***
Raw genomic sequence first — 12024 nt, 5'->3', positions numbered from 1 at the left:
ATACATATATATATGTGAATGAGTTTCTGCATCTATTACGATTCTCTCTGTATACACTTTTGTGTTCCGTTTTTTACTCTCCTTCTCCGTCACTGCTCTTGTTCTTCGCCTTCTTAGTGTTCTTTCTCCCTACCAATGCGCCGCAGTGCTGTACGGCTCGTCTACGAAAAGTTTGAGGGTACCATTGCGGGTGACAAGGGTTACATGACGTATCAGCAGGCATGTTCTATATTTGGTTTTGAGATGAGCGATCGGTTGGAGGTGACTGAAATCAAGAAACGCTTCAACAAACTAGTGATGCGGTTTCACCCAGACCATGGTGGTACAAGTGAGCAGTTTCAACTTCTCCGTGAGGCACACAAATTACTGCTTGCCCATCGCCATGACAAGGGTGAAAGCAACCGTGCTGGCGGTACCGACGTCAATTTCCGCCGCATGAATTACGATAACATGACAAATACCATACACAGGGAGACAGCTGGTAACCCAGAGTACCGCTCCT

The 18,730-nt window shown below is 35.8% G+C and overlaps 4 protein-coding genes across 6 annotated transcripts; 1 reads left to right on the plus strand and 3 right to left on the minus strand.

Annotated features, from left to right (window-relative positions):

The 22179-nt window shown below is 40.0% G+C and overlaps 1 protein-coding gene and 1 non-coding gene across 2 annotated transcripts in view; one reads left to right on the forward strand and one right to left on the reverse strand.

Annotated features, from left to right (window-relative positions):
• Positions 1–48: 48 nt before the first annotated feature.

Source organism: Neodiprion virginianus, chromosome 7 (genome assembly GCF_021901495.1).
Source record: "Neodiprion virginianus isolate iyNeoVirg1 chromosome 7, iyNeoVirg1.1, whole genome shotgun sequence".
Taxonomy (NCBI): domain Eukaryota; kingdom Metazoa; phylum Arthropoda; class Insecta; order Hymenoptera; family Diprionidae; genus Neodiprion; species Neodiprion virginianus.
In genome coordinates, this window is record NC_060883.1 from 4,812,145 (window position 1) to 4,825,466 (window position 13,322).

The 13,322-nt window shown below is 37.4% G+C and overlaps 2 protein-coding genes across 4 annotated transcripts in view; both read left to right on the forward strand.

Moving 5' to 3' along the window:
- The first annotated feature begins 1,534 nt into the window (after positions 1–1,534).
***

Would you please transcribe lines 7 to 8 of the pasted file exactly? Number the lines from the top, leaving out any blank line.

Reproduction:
• Positions 1–48: 48 nt before the first annotated feature.

Source organism: Neodiprion virginianus, chromosome 7 (genome assembly GCF_021901495.1).